(ii) has purchased or acquired, directly or indirectly, in whole or in significant part, a person described in subparagraph (i) of this paragraph or will use that person or a covered asset in connection with interactive gaming licensed pursuant to this article.

It does not appear that this bad actor clause is of the strictest variety, as it does not say that such an operator would be automatically deemed ineligible to receive an online gaming license. Rather, an operators actions after the UIGEA should be considered by the Commission.

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Online Gambling Bill Makes It Through Michigan House Committee

 Online Gambling Bill Makes It Through Michigan House Committee

A bill to legalize online gambling passed through a Michigan House of Representatives committee Wednesday and though it will be nearly impossible for it to advance any further during this legislative session, there is some hope for the next.

The Bill, House Bill 4926, was introduced by Rep. Brandt Iden three months ago. He told Online Poker Report (OPR) in October that he wanted to see it pass the House by Thanksgiving.

“Throughout the month of October, I’m hoping to gain a lot of headway,” Iden told OPR. “If I had my way, we’ll be able to get everyone to the table and put a bill together and through the House before the Thanksgiving holiday. We’ll see how achievable it is, but that’s my goal.”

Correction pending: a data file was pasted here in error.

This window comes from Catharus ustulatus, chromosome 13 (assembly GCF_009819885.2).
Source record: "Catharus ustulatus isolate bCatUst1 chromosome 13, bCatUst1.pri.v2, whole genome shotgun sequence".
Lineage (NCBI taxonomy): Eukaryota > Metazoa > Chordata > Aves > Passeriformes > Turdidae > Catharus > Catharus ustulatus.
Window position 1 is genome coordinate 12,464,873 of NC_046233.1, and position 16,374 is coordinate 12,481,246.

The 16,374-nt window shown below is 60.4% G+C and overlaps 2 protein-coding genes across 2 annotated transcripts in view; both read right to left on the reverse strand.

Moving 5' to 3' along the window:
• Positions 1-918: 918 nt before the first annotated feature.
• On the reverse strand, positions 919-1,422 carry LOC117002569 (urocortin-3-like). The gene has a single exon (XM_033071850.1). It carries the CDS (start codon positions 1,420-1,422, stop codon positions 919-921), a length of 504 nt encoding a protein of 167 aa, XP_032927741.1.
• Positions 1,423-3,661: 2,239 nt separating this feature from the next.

Well, it clearly wasn’t achievable, as it only just now made it through a committee and the legislative session is about to end. The good news, though, is that in Michigan, bills can carry over to the next session, so Iden will not have to start from scratch.

The bill stipulates that prospective online gambling operators would be required to pay a $ 100,000 licensing application fee. If granted a five-year license, the fee for the first year would be $ 200,000 and then $ 100,000 each year thereafter.

In October, Iden told OPR that the biggest challenge was arguably getting all of the state’s tribes and the three commercial casinos to all agree on the legislation. Lawmakers could always go ahead and vote for bills without the blessing of all the stakeholders, but is generally a good idea to get those who may be operating the gaming sites to be onboard.

“They’re constantly looking to expand their operations with new gamers. They realize they have generations of gamers that are going to be looking at new platforms, and if they don’t get on board they will miss bus,” Iden said to OPR.

For this Michigan House Regulatory Reform Committee vote, Iden said that the committee did meet with stakeholders the day before in order to discuss the bill. The three commercial casinos – Greektown, MGM Detroit, and Motor City – all now apparently support the legislation when they did not previously (they supported legalized online gambling, just not the bill as written.